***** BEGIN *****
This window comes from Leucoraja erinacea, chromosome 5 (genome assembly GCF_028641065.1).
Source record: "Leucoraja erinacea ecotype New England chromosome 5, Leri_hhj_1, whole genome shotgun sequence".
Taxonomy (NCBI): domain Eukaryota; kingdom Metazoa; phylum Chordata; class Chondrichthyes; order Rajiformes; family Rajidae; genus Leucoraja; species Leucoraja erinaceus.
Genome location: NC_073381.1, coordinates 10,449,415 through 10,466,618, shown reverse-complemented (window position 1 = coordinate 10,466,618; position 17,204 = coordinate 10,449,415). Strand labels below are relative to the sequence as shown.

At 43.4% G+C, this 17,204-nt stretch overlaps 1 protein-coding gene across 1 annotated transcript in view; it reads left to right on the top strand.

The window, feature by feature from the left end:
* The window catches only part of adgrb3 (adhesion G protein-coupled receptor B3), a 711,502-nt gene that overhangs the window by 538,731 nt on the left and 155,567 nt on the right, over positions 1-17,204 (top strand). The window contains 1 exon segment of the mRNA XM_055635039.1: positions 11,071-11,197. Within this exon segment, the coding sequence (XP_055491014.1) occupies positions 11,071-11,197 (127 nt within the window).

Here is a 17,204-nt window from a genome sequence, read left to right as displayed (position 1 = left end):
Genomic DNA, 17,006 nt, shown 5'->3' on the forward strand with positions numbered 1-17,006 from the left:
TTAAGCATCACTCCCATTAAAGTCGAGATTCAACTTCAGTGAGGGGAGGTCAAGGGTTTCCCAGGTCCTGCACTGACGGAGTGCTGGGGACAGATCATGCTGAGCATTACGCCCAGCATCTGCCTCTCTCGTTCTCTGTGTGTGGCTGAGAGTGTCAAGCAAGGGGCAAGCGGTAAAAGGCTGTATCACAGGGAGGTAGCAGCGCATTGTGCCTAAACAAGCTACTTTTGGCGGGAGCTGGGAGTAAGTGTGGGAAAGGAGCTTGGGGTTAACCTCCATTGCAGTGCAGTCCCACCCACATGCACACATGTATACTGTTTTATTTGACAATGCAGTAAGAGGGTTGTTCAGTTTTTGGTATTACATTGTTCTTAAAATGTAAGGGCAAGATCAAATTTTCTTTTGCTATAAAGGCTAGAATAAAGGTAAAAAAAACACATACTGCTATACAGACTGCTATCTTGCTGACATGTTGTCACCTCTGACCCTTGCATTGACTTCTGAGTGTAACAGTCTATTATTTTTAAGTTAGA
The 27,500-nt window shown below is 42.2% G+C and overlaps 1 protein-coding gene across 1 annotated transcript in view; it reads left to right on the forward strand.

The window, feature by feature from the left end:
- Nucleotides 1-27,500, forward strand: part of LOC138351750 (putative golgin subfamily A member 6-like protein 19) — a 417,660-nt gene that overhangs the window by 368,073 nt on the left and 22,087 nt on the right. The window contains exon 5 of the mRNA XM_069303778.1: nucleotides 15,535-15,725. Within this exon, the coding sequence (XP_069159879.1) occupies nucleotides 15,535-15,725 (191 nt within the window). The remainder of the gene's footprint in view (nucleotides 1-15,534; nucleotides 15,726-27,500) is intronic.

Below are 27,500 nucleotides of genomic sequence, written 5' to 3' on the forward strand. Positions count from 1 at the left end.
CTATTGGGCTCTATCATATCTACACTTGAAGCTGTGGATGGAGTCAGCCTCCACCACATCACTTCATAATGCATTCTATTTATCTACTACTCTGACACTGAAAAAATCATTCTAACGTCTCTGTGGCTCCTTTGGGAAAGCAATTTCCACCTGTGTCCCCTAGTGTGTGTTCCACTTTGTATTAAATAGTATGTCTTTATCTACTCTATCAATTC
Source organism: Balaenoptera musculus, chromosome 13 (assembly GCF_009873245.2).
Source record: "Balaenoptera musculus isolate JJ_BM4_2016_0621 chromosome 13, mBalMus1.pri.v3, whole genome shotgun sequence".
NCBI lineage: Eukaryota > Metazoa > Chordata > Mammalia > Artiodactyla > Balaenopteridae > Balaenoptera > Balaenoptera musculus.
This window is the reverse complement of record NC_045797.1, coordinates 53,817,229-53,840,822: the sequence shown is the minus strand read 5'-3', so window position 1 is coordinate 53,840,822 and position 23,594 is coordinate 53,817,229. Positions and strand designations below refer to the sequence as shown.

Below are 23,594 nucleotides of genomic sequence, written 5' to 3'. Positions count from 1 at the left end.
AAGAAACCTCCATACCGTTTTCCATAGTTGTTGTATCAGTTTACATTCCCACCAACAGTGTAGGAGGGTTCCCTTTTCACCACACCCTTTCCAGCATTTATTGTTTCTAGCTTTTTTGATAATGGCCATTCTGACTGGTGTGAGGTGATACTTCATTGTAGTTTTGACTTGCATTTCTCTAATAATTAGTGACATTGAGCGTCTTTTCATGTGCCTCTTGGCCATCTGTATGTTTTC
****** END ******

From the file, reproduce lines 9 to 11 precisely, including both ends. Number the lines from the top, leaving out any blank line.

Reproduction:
Genomic DNA, 17,006 nt, shown 5'->3' on the forward strand with positions numbered 1-17,006 from the left:
TTAAGCATCACTCCCATTAAAGTCGAGATTCAACTTCAGTGAGGGGAGGTCAAGGGTTTCCCAGGTCCTGCACTGACGGAGTGCTGGGGACAGATCATGCTGAGCATTACGCCCAGCATCTGCCTCTCTCGTTCTCTGTGTGTGGCTGAGAGTGTCAAGCAAGGGGCAAGCGGTAAAAGGCTGTATCACAGGGAGGTAGCAGCGCATTGTGCCTAAACAAGCTACTTTTGGCGGGAGCTGGGAGTAAGTGTGGGAAAGGAGCTTGGGGTTAACCTCCATTGCAGTGCAGTCCCACCCACATGCACACATGTATACTGTTTTATTTGACAATGCAGTAAGAGGGTTGTTCAGTTTTTGGTATTACATTGTTCTTAAAATGTAAGGGCAAGATCAAATTTTCTTTTGCTATAAAGGCTAGAATAAAGGTAAAAAAAACACATACTGCTATACAGACTGCTATCTTGCTGACATGTTGTCACCTCTGACCCTTGCATTGACTTCTGAGTGTAACAGTCTATTATTTTTAAGTTAGA
The 27,500-nt window shown below is 42.2% G+C and overlaps 1 protein-coding gene across 1 annotated transcript in view; it reads left to right on the forward strand.